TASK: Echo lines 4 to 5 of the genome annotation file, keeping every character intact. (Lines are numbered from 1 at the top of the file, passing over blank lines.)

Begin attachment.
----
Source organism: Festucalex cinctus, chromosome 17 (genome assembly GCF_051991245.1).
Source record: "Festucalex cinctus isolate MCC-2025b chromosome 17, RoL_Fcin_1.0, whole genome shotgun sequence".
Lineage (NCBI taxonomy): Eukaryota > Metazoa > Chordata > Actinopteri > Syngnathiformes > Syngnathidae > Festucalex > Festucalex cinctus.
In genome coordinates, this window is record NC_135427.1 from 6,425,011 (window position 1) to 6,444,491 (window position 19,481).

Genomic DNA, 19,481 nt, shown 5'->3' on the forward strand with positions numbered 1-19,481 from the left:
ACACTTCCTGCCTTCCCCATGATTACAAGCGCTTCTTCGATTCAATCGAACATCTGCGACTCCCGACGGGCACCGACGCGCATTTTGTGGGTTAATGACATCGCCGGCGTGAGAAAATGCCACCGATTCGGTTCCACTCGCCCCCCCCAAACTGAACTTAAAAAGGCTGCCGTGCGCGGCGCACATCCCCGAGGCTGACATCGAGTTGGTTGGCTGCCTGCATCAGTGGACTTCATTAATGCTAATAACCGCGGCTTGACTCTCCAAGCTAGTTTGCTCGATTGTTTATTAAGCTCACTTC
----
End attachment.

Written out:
In genome coordinates, this window is record NC_135427.1 from 6,425,011 (window position 1) to 6,444,491 (window position 19,481).

Genomic DNA, 19,481 nt, shown 5'->3' on the forward strand with positions numbered 1-19,481 from the left: